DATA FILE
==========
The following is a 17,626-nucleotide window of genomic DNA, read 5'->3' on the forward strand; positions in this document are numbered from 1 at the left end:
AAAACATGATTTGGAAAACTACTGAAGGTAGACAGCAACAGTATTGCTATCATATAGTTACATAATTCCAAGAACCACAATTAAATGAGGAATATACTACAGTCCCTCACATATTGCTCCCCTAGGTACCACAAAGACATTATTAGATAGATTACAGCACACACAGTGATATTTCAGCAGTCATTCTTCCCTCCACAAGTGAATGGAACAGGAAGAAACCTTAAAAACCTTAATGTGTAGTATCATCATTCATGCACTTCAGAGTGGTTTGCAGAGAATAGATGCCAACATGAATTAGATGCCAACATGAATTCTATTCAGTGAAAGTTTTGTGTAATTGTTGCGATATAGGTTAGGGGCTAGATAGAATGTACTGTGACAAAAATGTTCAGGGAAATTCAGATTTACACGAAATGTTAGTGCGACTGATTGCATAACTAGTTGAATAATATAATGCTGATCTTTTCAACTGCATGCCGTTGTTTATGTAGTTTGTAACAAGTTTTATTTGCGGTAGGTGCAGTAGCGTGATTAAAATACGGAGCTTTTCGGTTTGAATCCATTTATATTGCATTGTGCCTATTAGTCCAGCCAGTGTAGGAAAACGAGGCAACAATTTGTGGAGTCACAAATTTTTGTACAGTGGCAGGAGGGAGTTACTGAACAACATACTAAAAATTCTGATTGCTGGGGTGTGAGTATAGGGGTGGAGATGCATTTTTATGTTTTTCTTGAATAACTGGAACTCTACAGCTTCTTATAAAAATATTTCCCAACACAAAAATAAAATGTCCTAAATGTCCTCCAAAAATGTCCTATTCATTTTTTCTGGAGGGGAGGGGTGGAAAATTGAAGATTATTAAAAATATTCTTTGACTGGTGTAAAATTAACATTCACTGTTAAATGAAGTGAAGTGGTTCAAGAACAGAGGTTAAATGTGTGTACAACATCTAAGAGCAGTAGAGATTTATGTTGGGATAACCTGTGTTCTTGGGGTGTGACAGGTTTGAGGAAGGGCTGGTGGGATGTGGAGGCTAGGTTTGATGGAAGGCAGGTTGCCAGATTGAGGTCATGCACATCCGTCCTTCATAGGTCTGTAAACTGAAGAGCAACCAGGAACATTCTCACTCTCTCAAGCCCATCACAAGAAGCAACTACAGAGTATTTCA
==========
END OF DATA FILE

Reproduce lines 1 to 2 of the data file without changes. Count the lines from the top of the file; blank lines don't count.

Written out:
The following is a 17,626-nucleotide window of genomic DNA, read 5'->3' on the forward strand; positions in this document are numbered from 1 at the left end:
AAAACATGATTTGGAAAACTACTGAAGGTAGACAGCAACAGTATTGCTATCATATAGTTACATAATTCCAAGAACCACAATTAAATGAGGAATATACTACAGTCCCTCACATATTGCTCCCCTAGGTACCACAAAGACATTATTAGATAGATTACAGCACACACAGTGATATTTCAGCAGTCATTCTTCCCTCCACAAGTGAATGGAACAGGAAGAAACCTTAAAAACCTTAATGTGTAGTATCATCATTCATGCACTTCAGAGTGGTTTGCAGAGAATAGATGCCAACATGAATTAGATGCCAACATGAATTCTATTCAGTGAAAGTTTTGTGTAATTGTTGCGATATAGGTTAGGGGCTAGATAGAATGTACTGTGACAAAAATGTTCAGGGAAATTCAGATTTACACGAAATGTTAGTGCGACTGATTGCATAACTAGTTGAATAATATAATGCTGATCTTTTCAACTGCATGCCGTTGTTTATGTAGTTTGTAACAAGTTTTATTTGCGGTAGGTGCAGTAGCGTGATTAAAATACGGAGCTTTTCGGTTTGAATCCATTTATATTGCATTGTGCCTATTAGTCCAGCCAGTGTAGGAAAACGAGGCAACAATTTGTGGAGTCACAAATTTTTGTACAGTGGCAGGAGGGAGTTACTGAACAACATACTAAAAATTCTGATTGCTGGGGTGTGAGTATAGGGGTGGAGATGCATTTTTATGTTTTTCTTGAATAACTGGAACTCTACAGCTTCTTATAAAAATATTTCCCAACACAAAAATAAAATGTCCTAAATGTCCTCCAAAAATGTCCTATTCATTTTTTCTGGAGGGGAGGGGTGGAAAATTGAAGATTATTAAAAATATTCTTTGACTGGTGTAAAATTAACATTCACTGTTAAATGAAGTGAAGTGGTTCAAGAACAGAGGTTAAATGTGTGTACAACATCTAAGAGCAGTAGAGATTTATGTTGGGATAACCTGTGTTCTTGGGGTGTGACAGGTTTGAGGAAGGGCTGGTGGGATGTGGAGGCTAGGTTTGATGGAAGGCAGGTTGCCAGATTGAGGTCATGCACATCCGTCCTTCATAGGTCTGTAAACTGAAGAGCAACCAGGAACATTCTCACTCTCTCAAGCCCATCACAAGAAGCAACTACAGAGTATTTCA